Thursday, January 24, 2008

"By the power of God alone"

[:: Update :: Sherry W at Intentional Disciples has linked this post, and shares some good insights into the "Stealth Catholic Charism" of evangelism.]

Sandro Magister republishes extracts from an article written by the new General of the Jesuits, Fr. Nicolás in Concilium in 2005. He also provides some helpful introductory commentary (historical -- about the roots of Asian Christianity, which predate the evangelization of Europe -- as well as theological).

In many ways, this seems (at least at first read) to be similar to the perspective of many Asian (and non-Asian) Catholic theologians: the primary witness of the Church is of self-emptying service. This is the only appropriate mode of evangelization. This is, of course, very true (if only partially so). It is part of that reality, that oh-so-human reality: the Church acts and behaves just like any other institution, just like any other human reality: worrying about her own power and influence, just as she is wracked by the sin of her members, and leaders. In that sense, all of this hampers and clouds her essential mission, evangelization. The Master's warning hangs over her head: "If salt should lose its taste, it will be trampled underfoot."

However, closely tied to this perspective are a lot of other things, spoken obliquely, or left unsaid, or, sometimes, voiced aloud: that this is the only method of evangelization. Proclamation boils down just to this. Inviting people into relationship -- explicit relationship -- with Christ and His Church is probably not necessary, and, perhaps even a form of arrogance. That the Church bears a message -- and witnesses to a Person who challenges not just the Church to be faithful to Him and his new way of being human, the real, authentic way of being human, free from all the distortions and weight of sin -- but, a witness that challenges every other way of being human, of human relationships, of human power structures, of human religious perspectives. That the Gospel has something to say to everyone, and offers something -- something new and different and life altering -- to everyone is only arrogance, or disrespect for ancient and beautiful religions. For those religions are sufficient; they are divinely ordained means of salvation.

What the Spirit is telling the Church is this: stop trying to make new Christians. Just be faithful as you are. Be humble, serve the poor, advocate for their rights, identify with them. Think beyond doctrine and power, who makes it to heaven and who doesn't. Love everyone.

Conversion (as in coming into the visible communion of Christ's Church), in this perspective, tends to be seen only as an imposition on human freedom, and, therefore not just unnecessary, but also unjust. Dialogue replaces proclamation.

In trying to move away from the exaggerations and abuses of past perspectives (say, this idea that unless every individual explicitly confessed Christ and was baptized, they had no hope of salvation; or an exclusively negative and uncharitable understanding of other religions and their followers; or too close an identification with European colonial powers and European culture), there seems to be a complete evisceration of the substance of evangelization: the taking of Christ - who is the Good News - to every corner of the world. Not imposed in opposition to human freedom. Not with condemnation of that which is good in the world's religions. In respect, yet also in joy, and confidence and yes, self-emptying love.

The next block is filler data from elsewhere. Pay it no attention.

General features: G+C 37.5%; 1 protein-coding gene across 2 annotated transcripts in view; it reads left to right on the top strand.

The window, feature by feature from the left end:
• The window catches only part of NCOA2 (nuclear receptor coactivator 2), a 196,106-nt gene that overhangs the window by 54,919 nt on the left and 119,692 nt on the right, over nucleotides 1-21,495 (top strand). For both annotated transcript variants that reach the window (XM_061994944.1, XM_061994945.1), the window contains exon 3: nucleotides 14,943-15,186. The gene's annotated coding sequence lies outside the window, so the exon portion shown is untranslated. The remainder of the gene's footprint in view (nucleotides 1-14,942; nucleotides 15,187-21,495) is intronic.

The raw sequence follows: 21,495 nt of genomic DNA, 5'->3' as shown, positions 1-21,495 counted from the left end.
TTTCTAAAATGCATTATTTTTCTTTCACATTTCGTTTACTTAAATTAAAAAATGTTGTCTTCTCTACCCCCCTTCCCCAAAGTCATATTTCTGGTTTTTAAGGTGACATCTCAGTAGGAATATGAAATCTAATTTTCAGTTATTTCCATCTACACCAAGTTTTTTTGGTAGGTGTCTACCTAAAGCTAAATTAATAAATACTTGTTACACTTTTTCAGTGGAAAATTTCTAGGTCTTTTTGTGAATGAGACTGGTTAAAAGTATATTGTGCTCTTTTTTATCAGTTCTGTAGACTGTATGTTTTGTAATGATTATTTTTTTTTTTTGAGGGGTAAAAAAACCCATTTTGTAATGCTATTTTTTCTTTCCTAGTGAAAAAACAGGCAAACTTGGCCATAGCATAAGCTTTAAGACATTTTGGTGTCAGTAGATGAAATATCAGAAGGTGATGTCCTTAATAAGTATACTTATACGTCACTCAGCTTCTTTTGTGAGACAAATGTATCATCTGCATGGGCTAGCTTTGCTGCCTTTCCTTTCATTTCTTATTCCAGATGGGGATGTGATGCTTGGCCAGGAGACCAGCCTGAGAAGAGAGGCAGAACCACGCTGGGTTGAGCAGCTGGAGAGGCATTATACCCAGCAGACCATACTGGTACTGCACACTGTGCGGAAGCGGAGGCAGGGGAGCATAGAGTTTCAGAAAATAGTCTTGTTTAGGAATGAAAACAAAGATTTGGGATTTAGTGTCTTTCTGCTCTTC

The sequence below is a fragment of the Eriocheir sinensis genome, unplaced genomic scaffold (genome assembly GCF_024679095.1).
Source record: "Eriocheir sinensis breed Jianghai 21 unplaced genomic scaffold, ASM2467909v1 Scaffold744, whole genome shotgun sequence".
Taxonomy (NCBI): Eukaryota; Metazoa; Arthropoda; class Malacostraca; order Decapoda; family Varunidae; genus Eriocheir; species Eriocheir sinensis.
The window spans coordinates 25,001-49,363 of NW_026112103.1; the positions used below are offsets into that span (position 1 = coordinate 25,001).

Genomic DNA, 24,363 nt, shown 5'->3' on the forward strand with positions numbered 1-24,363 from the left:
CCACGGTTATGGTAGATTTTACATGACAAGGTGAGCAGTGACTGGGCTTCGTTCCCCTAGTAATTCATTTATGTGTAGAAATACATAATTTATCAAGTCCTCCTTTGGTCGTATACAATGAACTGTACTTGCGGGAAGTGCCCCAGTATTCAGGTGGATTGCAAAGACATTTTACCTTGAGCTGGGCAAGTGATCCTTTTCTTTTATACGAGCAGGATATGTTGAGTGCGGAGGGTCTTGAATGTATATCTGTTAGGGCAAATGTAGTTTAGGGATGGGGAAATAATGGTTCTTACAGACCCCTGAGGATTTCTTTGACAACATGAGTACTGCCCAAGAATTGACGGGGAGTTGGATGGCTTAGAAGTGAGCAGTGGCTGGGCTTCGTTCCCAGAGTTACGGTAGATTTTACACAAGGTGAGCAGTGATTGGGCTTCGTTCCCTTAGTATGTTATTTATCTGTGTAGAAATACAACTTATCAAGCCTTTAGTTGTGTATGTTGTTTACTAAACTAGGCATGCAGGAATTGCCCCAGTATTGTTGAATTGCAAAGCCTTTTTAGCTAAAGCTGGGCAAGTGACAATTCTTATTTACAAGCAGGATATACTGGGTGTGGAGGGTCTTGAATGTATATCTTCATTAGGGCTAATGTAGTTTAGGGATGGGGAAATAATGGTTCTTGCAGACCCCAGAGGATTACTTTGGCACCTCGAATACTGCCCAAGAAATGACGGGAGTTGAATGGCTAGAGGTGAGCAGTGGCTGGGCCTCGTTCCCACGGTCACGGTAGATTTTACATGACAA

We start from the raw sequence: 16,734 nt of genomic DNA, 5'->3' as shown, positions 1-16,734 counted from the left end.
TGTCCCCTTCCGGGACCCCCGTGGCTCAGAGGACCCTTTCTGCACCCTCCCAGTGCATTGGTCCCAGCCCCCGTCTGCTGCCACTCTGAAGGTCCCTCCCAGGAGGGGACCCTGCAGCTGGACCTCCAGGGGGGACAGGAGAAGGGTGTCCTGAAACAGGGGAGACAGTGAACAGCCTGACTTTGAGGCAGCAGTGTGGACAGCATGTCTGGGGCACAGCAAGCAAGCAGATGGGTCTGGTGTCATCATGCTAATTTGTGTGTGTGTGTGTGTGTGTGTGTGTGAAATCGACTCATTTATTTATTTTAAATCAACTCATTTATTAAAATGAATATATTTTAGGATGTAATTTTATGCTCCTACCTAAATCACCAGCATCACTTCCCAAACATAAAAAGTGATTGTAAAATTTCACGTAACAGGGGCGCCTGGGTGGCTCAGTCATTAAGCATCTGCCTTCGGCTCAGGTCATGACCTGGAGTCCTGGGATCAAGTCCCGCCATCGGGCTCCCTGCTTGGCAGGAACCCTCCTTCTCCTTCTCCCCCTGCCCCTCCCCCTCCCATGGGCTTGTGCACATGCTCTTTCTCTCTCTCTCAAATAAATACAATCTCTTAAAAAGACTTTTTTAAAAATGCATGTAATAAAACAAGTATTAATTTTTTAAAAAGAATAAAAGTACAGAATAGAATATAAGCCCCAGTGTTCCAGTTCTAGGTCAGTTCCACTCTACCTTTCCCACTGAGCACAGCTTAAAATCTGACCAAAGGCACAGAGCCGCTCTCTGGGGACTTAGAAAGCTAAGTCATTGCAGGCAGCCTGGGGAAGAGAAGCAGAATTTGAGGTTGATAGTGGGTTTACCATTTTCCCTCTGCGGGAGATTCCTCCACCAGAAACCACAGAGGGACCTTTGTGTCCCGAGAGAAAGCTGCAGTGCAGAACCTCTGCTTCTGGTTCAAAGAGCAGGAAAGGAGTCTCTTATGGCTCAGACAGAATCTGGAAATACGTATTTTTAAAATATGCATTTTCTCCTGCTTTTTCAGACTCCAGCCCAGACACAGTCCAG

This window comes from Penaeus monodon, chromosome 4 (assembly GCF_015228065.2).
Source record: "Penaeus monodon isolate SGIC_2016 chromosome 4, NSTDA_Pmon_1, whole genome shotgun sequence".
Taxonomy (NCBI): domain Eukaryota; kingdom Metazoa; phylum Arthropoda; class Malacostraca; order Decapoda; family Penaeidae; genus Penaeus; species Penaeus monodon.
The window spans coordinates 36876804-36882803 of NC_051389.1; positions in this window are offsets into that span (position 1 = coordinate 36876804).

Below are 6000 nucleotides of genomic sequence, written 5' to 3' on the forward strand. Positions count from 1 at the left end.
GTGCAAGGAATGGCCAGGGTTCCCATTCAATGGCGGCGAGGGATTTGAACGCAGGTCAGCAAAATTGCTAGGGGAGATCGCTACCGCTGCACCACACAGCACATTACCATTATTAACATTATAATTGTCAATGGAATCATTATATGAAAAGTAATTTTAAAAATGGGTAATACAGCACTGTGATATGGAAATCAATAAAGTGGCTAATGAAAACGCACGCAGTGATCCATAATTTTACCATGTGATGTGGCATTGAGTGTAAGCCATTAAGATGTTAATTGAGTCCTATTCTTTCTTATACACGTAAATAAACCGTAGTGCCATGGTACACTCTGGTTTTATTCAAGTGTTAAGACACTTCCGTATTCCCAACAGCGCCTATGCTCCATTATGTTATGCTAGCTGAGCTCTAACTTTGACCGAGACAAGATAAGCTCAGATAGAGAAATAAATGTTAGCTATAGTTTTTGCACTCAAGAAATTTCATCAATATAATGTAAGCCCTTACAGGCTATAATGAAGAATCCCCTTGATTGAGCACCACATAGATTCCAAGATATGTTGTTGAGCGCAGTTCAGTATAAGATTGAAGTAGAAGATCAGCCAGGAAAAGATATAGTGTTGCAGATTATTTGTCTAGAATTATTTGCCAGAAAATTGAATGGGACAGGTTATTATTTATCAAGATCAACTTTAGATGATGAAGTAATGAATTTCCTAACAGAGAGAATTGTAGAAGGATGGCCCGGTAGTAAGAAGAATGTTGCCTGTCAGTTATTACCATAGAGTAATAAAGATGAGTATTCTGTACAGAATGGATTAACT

Evangelization is by the power of God alone. However, God tends to use human instruments. Even -- especially -- this very imperfect and very human Church.

3 comments:

pritcher said...

One of the favorite quotes that got passed around when I was in the JVC was the one attributed to St. Francis (not the one we memorialize today): "Preach the Gospel always; even use words, if necessary."

Looking back now, I'm not sure how that quote came to be understood by many (myself included) as meaning, "Preach the Gospel always; do whatever you can to avoid using words."

Perhaps, for me at least, it came from embarrassment. I thought that if I talked about Jesus then I'd be seen as just another Bible-thumping hate monger.

Not, I realize, my most stellar example of courage, faith, or clear thinking. But I suspect something similar may be behind our culture's general hesitance to evangelize.

Gashwin said...

And, I think, it's not just our culture (as in the secular/secularizing West). In India (and I suspect in Asia), I get a sense that this attitude is solidly entrenched in theologians and even bishops.

As to that St. Francis quote, here's an interesting piece at Intentional Disciples from back in October.

Suzywoozy said...

Pope JP II in Redemptoris Missio:

Peoples everywhere, open the doors to Christ! His Gospel in no way detracts from man's freedom, from the respect that is owed to every culture and to whatever is good in each religion. By accepting Christ, you open yourselves to the definitive Word of God, to the One in whom God has made himself fully known and has shown us the path to himself.